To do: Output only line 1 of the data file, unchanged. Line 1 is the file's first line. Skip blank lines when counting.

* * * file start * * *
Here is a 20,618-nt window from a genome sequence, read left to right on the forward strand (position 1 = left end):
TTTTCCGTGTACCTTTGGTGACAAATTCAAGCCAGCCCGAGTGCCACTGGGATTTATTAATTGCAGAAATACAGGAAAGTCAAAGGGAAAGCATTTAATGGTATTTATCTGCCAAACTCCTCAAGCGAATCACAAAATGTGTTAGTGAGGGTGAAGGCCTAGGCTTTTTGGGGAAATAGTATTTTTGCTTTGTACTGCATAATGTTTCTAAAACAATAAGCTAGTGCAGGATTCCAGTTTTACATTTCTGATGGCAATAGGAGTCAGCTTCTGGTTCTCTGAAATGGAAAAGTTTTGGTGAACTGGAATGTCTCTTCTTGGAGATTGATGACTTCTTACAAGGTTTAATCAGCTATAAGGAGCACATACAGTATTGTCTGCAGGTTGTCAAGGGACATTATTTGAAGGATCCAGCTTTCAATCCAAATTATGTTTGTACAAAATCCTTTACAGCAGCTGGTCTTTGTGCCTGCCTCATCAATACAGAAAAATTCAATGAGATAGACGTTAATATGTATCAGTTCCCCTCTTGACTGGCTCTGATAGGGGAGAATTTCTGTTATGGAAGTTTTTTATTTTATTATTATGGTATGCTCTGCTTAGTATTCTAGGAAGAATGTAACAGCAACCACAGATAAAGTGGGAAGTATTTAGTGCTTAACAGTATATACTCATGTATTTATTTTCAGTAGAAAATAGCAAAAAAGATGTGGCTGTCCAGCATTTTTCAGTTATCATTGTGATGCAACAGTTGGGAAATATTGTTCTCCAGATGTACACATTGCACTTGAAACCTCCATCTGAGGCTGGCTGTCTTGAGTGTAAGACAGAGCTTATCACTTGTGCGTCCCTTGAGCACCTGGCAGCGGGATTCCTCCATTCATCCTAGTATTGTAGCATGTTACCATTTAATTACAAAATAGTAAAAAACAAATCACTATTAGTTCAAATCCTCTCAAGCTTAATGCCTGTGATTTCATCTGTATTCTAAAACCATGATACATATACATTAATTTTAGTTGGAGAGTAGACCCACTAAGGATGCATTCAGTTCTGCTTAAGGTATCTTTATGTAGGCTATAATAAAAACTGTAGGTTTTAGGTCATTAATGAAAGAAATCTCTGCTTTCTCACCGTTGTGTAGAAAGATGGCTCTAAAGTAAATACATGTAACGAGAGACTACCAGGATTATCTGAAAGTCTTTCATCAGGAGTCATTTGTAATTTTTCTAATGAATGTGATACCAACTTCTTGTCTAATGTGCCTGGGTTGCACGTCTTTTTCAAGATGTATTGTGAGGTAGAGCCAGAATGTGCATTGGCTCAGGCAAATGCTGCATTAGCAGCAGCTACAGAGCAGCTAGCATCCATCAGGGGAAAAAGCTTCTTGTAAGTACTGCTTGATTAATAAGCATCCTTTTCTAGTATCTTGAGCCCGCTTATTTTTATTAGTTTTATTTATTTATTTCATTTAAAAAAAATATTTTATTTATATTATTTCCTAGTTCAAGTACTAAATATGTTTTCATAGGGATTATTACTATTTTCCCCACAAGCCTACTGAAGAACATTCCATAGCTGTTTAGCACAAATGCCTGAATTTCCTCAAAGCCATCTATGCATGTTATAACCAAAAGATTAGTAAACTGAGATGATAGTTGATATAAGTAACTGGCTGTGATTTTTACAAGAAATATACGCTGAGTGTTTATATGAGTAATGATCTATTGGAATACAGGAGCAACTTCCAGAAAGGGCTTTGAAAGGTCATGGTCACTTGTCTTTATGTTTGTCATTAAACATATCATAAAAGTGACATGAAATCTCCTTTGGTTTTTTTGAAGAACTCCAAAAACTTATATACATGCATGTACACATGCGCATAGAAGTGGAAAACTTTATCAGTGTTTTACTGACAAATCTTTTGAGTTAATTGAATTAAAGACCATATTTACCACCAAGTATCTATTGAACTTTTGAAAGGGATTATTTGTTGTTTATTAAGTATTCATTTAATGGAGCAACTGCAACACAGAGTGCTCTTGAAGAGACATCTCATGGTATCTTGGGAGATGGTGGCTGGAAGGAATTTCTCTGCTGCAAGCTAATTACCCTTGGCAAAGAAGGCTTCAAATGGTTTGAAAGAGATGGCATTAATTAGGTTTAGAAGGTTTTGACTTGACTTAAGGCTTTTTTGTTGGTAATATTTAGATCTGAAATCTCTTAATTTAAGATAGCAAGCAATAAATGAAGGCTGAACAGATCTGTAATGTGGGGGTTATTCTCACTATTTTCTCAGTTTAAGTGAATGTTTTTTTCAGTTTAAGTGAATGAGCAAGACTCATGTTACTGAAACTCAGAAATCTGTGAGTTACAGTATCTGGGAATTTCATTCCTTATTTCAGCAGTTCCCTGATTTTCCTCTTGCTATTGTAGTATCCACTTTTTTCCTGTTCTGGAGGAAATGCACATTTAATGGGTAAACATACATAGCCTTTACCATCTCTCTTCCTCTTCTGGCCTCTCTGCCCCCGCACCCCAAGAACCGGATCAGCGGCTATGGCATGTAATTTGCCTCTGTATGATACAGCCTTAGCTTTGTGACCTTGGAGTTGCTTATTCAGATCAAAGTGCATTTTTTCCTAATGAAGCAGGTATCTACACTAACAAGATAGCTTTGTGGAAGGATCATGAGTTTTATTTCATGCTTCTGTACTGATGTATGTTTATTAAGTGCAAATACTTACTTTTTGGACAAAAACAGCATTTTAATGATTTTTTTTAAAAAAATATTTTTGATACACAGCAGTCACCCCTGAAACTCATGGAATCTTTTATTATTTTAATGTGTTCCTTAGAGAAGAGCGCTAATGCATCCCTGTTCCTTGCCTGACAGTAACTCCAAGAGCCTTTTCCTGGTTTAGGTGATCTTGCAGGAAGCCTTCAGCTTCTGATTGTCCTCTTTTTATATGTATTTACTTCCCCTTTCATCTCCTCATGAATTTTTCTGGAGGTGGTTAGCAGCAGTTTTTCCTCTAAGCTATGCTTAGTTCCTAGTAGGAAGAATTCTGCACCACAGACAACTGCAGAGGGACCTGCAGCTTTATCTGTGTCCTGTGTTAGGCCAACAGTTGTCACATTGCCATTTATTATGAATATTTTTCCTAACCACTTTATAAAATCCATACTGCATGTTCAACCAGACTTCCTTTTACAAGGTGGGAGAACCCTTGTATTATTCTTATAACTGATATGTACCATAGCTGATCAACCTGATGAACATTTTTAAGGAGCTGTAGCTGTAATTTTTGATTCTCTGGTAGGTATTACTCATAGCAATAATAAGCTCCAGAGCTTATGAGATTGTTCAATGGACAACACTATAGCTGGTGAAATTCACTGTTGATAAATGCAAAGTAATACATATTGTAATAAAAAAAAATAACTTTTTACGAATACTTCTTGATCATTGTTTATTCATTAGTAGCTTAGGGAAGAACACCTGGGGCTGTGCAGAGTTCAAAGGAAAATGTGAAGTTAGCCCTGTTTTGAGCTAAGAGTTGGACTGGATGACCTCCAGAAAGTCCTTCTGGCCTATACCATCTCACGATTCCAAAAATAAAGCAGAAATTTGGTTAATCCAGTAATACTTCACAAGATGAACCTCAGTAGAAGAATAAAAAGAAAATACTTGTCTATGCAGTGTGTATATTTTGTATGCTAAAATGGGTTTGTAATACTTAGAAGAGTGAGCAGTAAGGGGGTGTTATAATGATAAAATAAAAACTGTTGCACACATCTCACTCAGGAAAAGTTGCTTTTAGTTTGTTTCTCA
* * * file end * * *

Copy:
Here is a 20,618-nt window from a genome sequence, read left to right on the forward strand (position 1 = left end):